If that's not bad enough, apparently everyone who is anyone now wants to sign Josh Bowler who is the only fit player we have who can attack. Ok, he's frustrating sometimes but he goes forward, not sideways and does crazy things like shooting at the other team's goals or passing it to the strikers (or at least trying to) 

If I was programming him into Football Manager I'd have his stats look something like this: 

Dribbling: 20 
Pace: 20
That mad skill where he kills it out the sky and runs with it in one move 20
Heading: -10
Being in the right place: - 2 
Tackling: LOL. 
Passing and crossing: Maybe getting a bit better?  

The point is, he's really exciting to watch. His two purposes in life are to run at the other team and keep his hair tucked behind his ears. The former he's brilliant at, the latter, he doesn't seem to have fully mastered what with him having to deal with stray strands every few minutes or so. Sometimes he's even doing it when he's probably supposed to be doing boring stuff like defending and that. He should look at Jimmy who always had his top knot neatly and securely tied but went a step further by adopting a surprisingly Snoop Dog look at the weekend. Whatever the merits of it on an aesthetic level, it's more practical than having curtains like you're channelling Madchester 89 and an ineffective headband. 

I've lost track of what I'm on about. Where were we? Is Bowler any good? Of course he is. Players like this tend to split opinion and get described as 'luxury' players. They're either a great asset because they can do things no one else can or a waste of space because they don't do stuff everyone else does depending on who you ask. 

Football in the modern age is increasingly technical. We analyse everything like it matters. Every goal we concede has to be acted upon as if it was an aberration. The truth is, goals conceded come from randomness as much as they come from errors. Players like Bowler lift the game when get they get the ball because you don't know what is going to happen. We need him more than ever because he creates randomness. 

Keep him. Keep him. Keep him. 

We've signed Jake Beesley. We need someone else who isn't Jerry or Shayne and that's all I can say. I saw him play against us last year but I have no recollection of him. That's not a sleight on his ability cos by and large, I don't really remember the opposition unless they're an outfield player who goes in goals or they look like a normal person cos they're a bit tubby or something. 

With no midfield, maybe the plan is to play Gary AND Jake and hoof it at them. Imagine one of them flicking it on for the other to head it home. Lovely stuff. Perhaps Keogh could come forward for a corner, flick it to Jake who flicks it for Gaz who heads it home. Maybe that's 'the Blackpool way' now? Get into em! 

Putting fantasies of playing a game based on the position of maximum opportunity aside, we desperately, desperately, desperately need some midfield quality. We're not big enough or drilled enough to play a limited game into the channels and there isn't the technical ability to play a passing game in the middle of the pitch either. Having lost Wintle and Keshi within a week has suddenly left us with an identity crisis. How do we play now? 

I really don't know. 

Everyone has their shopping lists and I'm sure people will be keen to point out that we'll probably go and buy someone and everything will be fine, but right now, at this moment in time it feels like we could get all the wingers, left backs and centre halves in the country but without a midfield it's pretty pointless. Keshi is sort of a winger, but he's much more than that. He's the intelligence that makes the difference. He is in his own words, the 'finesse' that turns us from being quite lumpen into something a little bit more.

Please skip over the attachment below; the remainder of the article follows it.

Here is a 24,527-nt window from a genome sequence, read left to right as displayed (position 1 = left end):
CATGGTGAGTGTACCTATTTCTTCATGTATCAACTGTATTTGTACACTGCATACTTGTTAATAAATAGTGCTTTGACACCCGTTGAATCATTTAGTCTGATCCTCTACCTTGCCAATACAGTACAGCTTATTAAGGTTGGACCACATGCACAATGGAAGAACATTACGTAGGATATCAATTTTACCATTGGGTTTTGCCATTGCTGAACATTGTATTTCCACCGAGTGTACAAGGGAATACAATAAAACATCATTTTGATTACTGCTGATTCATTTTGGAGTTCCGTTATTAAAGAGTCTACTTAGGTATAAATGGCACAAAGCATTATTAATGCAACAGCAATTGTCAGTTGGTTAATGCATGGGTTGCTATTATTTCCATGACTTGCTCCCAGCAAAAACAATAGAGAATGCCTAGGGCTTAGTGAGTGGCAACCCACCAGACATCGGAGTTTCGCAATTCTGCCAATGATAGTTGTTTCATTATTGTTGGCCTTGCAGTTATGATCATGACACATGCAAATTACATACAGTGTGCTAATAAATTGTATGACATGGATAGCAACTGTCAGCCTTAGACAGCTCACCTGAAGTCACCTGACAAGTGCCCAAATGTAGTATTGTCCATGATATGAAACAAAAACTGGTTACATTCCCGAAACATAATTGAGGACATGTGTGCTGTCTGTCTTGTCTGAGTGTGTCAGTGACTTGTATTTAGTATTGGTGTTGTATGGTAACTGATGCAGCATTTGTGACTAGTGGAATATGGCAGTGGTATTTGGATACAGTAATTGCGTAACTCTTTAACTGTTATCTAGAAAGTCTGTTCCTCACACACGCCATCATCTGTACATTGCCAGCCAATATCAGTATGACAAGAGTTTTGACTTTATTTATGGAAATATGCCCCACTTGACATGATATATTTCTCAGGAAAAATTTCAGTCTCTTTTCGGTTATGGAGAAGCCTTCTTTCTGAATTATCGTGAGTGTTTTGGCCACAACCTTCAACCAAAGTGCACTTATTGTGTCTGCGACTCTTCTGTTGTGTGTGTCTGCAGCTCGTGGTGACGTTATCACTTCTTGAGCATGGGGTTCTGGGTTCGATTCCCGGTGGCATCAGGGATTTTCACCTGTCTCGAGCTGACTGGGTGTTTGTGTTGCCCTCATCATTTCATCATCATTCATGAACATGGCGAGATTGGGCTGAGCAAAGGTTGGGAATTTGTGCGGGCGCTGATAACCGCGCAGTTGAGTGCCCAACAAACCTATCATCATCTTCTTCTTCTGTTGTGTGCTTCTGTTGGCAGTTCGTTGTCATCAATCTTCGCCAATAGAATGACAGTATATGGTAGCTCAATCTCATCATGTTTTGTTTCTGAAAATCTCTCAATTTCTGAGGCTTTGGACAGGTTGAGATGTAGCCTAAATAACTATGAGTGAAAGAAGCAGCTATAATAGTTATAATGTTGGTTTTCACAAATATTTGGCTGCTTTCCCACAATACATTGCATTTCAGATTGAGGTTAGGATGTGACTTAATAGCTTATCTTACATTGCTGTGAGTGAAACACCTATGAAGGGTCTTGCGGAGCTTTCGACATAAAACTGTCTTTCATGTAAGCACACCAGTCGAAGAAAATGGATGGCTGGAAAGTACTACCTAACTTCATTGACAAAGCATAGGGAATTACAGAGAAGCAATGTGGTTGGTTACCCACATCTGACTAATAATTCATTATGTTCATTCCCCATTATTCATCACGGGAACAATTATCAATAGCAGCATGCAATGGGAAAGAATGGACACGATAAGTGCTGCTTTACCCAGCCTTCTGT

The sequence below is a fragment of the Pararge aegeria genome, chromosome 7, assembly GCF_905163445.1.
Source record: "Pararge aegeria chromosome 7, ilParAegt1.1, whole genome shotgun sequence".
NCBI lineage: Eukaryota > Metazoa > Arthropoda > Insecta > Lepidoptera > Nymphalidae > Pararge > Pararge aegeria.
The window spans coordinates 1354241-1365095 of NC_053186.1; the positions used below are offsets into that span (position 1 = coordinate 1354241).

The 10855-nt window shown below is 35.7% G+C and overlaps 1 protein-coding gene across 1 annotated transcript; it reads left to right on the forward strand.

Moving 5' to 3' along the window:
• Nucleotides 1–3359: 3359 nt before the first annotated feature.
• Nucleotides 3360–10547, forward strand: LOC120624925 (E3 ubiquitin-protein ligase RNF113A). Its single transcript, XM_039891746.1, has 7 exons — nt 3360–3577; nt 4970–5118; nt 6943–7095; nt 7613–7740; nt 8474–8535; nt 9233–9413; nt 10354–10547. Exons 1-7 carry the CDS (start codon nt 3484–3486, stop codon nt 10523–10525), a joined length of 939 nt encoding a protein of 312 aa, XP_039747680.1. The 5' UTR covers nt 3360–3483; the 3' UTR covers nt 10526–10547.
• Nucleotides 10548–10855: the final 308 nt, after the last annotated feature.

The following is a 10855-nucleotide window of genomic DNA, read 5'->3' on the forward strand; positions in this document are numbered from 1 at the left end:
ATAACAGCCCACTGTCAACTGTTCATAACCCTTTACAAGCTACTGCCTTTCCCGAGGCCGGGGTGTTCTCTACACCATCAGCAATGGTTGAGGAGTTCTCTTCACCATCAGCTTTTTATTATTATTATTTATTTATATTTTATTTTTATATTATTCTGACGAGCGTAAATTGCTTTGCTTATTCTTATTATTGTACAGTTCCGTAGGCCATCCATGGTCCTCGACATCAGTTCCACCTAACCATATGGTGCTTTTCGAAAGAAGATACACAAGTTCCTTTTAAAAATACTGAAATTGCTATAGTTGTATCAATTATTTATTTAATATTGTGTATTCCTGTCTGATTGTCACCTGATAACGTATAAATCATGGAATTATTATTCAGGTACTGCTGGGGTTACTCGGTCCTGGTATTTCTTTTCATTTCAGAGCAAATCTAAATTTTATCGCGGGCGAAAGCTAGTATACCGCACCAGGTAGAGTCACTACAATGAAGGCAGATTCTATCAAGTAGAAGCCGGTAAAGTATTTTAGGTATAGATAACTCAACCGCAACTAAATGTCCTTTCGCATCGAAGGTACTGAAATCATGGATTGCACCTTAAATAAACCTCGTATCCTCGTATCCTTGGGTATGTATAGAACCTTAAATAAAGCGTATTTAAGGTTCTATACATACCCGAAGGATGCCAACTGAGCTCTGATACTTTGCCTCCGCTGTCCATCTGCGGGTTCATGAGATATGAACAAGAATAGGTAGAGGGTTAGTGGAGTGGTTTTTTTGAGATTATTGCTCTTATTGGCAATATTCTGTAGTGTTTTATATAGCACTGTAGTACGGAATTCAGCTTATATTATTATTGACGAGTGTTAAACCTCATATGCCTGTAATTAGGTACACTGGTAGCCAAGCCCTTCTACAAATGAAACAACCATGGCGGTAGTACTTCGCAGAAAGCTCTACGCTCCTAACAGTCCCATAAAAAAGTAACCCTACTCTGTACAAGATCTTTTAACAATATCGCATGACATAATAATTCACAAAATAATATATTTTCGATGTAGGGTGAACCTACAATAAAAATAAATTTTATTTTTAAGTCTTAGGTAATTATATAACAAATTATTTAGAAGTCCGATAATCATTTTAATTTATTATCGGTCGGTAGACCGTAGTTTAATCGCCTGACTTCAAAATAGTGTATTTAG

He must be a fucker to mark cos he turns up all over the place. He manages to go and wander about without compromising the shape of the team. He scores stupidly impossible goals. He makes outrageous assists. He also tackles and stuff like that. He's no luxury. He's an essential. He's the player who has really not only come to the party, but brought the music, poured the drinks and got everyone else dancing. Replacing him is not a simple task. 

Can anyone reading this play midfield? Does anyone know anyone who can play midfield? 

We'll be reet. Calm down. Deep breaths. The more players we lost last year, the better we got. Somehow, it feels we're going to need more than just team spirit though. To keep things in perspective, our next opponents are covid riddled and conceded 4 to a 10 man Barrow on Saturday. There has to be a midfielder who isn't shite who needs a game or two knocking around somewhere... 

Every challenge is also an opportunity. (That's the kind of blithe crap people trot out who've never been in a position where they're absolutely fucked and sometimes something is just unequivocally minging and no one should ever feel guilty for not turning their shite into gold like life is one of those misery memoirs where it turns out that all that suffering was just character forming...  but it makes a good end to the blog) 

(Panic) Onwards! 

(And get fit and well soon Keshi - you're a fucking diamond) 


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Saturday, January 1, 2022

Happy New Year (especially to Gaz and Daniel): the Mighty vs Hull City

I find New Year's day to be a strange experience. Maybe I don't cope very well with change or something. It's a sort of pseudo celebration. It's normally too cold to go and do something really nice, like lie on the bank of a river and sleep, but there's no presents or owt to compensate for the fact it's winter. Everyone's sick of having fancy food so yer mum does what she calls 'a buffet' and yer dad says things like 'well, I'd better get on with the tiling/changing the brake pads/sorting out the garage'